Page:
(2) Generally, even though (in worst case) the Oracle/Sun merger might change things for people so far into using Sun-contributed open source projects, there still will be alternatives at hand, if they don’t want to go with the offerings Oracle by then will be providing to them. This is, of course, a good thing as it makes dealing with the uncertainty obviously caused by such a strategic (corporate) move a little easier. And, after all, being acquired by some “strong” company still might be the best to happen to Sun given the current business situation of the company in order to let at least part of its technology survive (I will contribute more time to using OpenSolaris from now on).
(3) Despite their brave moves in releasing a great set of technology under open source licenses, it overally seems Sun didn’t completely “do this right” in the end. I remember that, a while ago, another good Sun-based open source project, the JSF component collection labeled Project Woodstock, after a period of silence and uncertainty for its adopters ceased to exist, now “just” offering a migration path to IceFaces JSF library. For quite a while it seemed there was just an awful load of open source projects appearing on the scene, providing great technology yet leaving users unsure about the actual nature of its community: How many people are there actively developing it, how many of them are full-time Sun employees and how many are open source volunteers and/or employees of partnering companies, how many of them are enthusiasts and small-time developers? Who does make strategic decisions about project roadmap, new features, …? Who, overally, has to decide what to be done and what not to be done? This, in my opinion, is the worst to add to the momentary uncertainty about Glassfish, NetBeans, … despite the fact of these all being open source projects: Of course, being by its very nature open source projects, they don’t generally to depend upon a very company to survive, virtually anyone could to a fork and drive forth development on her/his own. But yet, at least to me it’s absolutely unclear what will remain of, say, Glassfish in case Oracle might decide to suddenly withdraw all Java EE developers in order to make better use of them in any of their existing Java EE related projects – will there be anyone left to keep up developing an “open source Glassfish” without Sun? From that point of view, there would have been a better way initially if Sun just had made, say, java.net an open source foundation similar to Apache, Eclipse, …, contributed all of its open source code to this foundation and aggressively invited third party corporate and freelance developers to contribute and participate. This, asides all other business implications (like matters of education and support offered for these technologies) at least would have made things easier by having these projects “safe”, their technical development and progress reliably outlined no matter what eventually would happen… Then again, maybe it’s not yet too late for… Apache NetBeans? Codehaus Glassfish? O’w2’penDS? What are your thoughts?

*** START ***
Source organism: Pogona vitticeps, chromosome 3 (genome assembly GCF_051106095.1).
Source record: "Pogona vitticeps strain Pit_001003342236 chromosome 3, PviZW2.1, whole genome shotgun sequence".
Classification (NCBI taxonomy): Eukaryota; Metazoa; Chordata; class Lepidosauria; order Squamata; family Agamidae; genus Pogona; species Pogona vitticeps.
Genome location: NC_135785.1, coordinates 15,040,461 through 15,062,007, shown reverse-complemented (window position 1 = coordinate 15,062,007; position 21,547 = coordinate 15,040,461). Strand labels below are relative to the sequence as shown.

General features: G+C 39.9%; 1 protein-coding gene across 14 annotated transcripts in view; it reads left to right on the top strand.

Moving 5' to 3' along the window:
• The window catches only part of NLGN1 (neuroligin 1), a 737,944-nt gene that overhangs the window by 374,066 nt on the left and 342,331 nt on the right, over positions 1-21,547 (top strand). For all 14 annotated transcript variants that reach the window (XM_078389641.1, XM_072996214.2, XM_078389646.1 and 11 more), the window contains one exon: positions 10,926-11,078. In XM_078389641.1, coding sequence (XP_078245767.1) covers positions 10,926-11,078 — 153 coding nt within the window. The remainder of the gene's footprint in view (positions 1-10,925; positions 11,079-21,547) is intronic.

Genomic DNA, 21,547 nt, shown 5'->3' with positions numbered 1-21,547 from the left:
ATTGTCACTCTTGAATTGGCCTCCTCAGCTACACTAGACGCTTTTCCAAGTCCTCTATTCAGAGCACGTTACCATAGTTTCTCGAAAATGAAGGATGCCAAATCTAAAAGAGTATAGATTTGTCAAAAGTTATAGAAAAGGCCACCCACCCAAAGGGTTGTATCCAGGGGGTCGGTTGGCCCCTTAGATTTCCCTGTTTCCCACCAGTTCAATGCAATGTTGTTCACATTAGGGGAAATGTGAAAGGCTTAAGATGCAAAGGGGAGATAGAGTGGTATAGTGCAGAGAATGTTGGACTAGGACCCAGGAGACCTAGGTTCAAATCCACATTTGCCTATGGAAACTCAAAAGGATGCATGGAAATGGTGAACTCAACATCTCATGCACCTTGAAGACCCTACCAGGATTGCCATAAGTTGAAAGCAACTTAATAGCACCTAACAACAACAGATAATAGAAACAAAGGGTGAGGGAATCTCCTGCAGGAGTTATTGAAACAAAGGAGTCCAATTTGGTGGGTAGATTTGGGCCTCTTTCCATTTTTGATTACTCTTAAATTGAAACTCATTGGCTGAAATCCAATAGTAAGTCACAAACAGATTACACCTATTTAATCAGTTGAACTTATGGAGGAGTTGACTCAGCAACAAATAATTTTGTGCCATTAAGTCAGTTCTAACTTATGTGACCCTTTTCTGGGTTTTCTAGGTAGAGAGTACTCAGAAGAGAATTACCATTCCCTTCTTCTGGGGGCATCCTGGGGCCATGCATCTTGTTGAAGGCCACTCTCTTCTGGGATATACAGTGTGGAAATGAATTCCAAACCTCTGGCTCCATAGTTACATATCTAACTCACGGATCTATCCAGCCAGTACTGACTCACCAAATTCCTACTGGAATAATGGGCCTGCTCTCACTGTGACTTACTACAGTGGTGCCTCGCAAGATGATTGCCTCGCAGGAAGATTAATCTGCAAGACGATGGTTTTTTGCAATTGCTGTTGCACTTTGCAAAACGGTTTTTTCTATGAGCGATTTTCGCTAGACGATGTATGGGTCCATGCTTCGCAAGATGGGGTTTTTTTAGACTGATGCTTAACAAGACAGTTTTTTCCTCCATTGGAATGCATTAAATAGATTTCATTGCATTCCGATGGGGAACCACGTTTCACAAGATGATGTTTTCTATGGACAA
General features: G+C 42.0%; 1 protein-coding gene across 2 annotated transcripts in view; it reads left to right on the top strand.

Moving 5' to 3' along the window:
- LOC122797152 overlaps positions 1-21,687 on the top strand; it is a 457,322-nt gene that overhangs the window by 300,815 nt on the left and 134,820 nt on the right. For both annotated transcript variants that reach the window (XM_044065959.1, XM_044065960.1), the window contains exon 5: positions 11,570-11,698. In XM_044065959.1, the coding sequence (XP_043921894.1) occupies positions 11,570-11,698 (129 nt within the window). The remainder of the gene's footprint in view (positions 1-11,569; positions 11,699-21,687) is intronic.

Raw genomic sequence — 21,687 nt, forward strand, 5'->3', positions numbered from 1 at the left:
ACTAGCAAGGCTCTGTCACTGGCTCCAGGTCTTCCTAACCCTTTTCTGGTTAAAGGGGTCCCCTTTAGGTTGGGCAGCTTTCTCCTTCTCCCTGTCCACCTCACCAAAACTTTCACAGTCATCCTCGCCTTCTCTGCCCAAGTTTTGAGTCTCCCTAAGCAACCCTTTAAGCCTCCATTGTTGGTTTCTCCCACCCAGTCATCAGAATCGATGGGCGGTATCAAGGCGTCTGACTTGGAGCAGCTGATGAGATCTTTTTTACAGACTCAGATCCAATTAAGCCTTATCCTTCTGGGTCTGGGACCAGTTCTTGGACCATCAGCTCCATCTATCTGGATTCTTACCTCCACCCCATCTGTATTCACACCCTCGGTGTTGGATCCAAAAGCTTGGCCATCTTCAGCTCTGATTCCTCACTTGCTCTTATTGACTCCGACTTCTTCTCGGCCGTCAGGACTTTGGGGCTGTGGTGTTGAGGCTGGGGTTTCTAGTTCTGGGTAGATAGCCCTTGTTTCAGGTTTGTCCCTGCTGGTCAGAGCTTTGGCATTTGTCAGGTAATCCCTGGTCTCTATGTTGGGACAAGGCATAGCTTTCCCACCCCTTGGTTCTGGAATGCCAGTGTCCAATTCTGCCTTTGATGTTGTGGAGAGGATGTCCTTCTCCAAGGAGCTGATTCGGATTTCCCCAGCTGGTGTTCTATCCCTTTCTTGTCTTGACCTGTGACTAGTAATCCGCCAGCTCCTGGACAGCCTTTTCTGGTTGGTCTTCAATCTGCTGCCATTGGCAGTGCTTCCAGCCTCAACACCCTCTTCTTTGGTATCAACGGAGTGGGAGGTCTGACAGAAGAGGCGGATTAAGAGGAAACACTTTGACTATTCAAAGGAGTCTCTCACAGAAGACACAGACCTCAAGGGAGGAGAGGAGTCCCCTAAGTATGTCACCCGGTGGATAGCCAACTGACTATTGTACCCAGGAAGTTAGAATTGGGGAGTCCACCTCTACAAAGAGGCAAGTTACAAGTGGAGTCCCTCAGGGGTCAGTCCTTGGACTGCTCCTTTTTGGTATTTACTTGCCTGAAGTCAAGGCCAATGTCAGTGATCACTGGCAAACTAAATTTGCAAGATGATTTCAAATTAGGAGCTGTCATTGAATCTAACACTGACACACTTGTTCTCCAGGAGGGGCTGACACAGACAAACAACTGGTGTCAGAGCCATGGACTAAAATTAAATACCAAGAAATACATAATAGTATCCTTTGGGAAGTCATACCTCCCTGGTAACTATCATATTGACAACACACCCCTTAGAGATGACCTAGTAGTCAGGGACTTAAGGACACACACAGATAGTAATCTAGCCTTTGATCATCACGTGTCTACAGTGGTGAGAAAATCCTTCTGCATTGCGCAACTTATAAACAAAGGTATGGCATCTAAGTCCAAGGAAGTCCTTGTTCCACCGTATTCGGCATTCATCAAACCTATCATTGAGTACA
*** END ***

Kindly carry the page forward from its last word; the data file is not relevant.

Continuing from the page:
Anyway, after writing all this text, what are my personal conclusions of this? For now, I will keep sticking to “business-as-usual” of course, keep on promoting the use of NetBeans, Glassfish and related technologies. From my point of view, they’re way too valuable to be ignored and abandoned without too much ado. Especially relating to NetBeans, there’s quite a clear road ahead, with 6.7 development nearing its end, providing an impressive list of changes and other things noteworthy compared to its predecessors. Along with this, we’re also at the moment trying to, as seamlessly as possible, take the NetBeans Community Docs project to a new shape, structure and performance, hopefully making this a resource valuable to the NetBeans community as a whole. As for anything else… time will tell. Maybe “being prepared” never is a bad thing, being prepared both for keeping everyday business going and, given this might be necessary, participating in one fork or the other…
Update 2009-04-22: As there are quite some people (obviously) dealing with this issue, I have decided to collect some of these resources that seem worth reading to me here:
- Oracle folks themselves have put up an FAQ collection[PDF] addressing some of the questions for sure to arise from this merger. Not all questions are left answered, though, and one might eventually see the absence of the term “open source” throughout the whole of the document…
- Masoud Kalali, Jave EE developer, technical writer and author of an upcoming book on Glassfish v3, has done an interview with opensourcereleasefeed.com on Glassfish and NetBeans in light of the Oracle/Sun future perspective.
- As to be expected, there is a whole load of coverage relating this issue on java.dzone.com, most notably a rant basically outlining Java EE on its way to ‘Java Technology Museum’, a collection of responses on the Sun/Oracle deal throughout the web and of course a set of personal opinions mainly related to what’s in the Sun/Oracle deal for Java as a language and platform. Worth reading, most of it.
- There’s a lengthy yet interesting analysis of the implications of the Sun/Oracle deal to be found on redmonk.com as well, outlining a few options of what might be up next.
- Also an interesting statement by Cay Horstmann on this. Some of his predictions surely seem reasonable, though, then again, still not more or less vague than others of course.